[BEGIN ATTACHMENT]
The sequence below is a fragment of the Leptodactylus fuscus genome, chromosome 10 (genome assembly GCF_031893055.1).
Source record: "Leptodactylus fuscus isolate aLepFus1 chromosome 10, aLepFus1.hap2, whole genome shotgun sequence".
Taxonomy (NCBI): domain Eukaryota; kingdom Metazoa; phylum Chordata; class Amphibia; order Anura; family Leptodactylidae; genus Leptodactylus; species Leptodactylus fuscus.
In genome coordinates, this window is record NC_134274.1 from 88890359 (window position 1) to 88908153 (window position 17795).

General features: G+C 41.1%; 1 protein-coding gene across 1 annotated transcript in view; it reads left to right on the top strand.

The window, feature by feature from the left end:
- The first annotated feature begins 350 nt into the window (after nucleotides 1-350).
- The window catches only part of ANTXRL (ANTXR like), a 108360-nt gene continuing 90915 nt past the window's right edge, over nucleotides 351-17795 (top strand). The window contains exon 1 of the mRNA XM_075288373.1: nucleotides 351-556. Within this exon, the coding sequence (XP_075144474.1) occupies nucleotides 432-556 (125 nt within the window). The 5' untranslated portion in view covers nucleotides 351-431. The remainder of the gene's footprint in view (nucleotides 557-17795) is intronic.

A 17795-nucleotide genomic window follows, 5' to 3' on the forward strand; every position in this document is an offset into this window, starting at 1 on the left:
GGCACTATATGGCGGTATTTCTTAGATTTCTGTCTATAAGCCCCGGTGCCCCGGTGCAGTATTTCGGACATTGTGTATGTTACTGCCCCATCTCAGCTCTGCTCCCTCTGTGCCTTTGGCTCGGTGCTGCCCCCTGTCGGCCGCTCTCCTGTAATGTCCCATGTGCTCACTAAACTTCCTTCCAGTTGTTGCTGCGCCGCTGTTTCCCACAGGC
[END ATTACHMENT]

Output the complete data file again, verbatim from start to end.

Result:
The sequence below is a fragment of the Leptodactylus fuscus genome, chromosome 10 (genome assembly GCF_031893055.1).
Source record: "Leptodactylus fuscus isolate aLepFus1 chromosome 10, aLepFus1.hap2, whole genome shotgun sequence".
Taxonomy (NCBI): domain Eukaryota; kingdom Metazoa; phylum Chordata; class Amphibia; order Anura; family Leptodactylidae; genus Leptodactylus; species Leptodactylus fuscus.
In genome coordinates, this window is record NC_134274.1 from 88890359 (window position 1) to 88908153 (window position 17795).

General features: G+C 41.1%; 1 protein-coding gene across 1 annotated transcript in view; it reads left to right on the top strand.

The window, feature by feature from the left end:
- The first annotated feature begins 350 nt into the window (after nucleotides 1-350).
- The window catches only part of ANTXRL (ANTXR like), a 108360-nt gene continuing 90915 nt past the window's right edge, over nucleotides 351-17795 (top strand). The window contains exon 1 of the mRNA XM_075288373.1: nucleotides 351-556. Within this exon, the coding sequence (XP_075144474.1) occupies nucleotides 432-556 (125 nt within the window). The 5' untranslated portion in view covers nucleotides 351-431. The remainder of the gene's footprint in view (nucleotides 557-17795) is intronic.

A 17795-nucleotide genomic window follows, 5' to 3' on the forward strand; every position in this document is an offset into this window, starting at 1 on the left:
GGCACTATATGGCGGTATTTCTTAGATTTCTGTCTATAAGCCCCGGTGCCCCGGTGCAGTATTTCGGACATTGTGTATGTTACTGCCCCATCTCAGCTCTGCTCCCTCTGTGCCTTTGGCTCGGTGCTGCCCCCTGTCGGCCGCTCTCCTGTAATGTCCCATGTGCTCACTAAACTTCCTTCCAGTTGTTGCTGCGCCGCTGTTTCCCACAGGC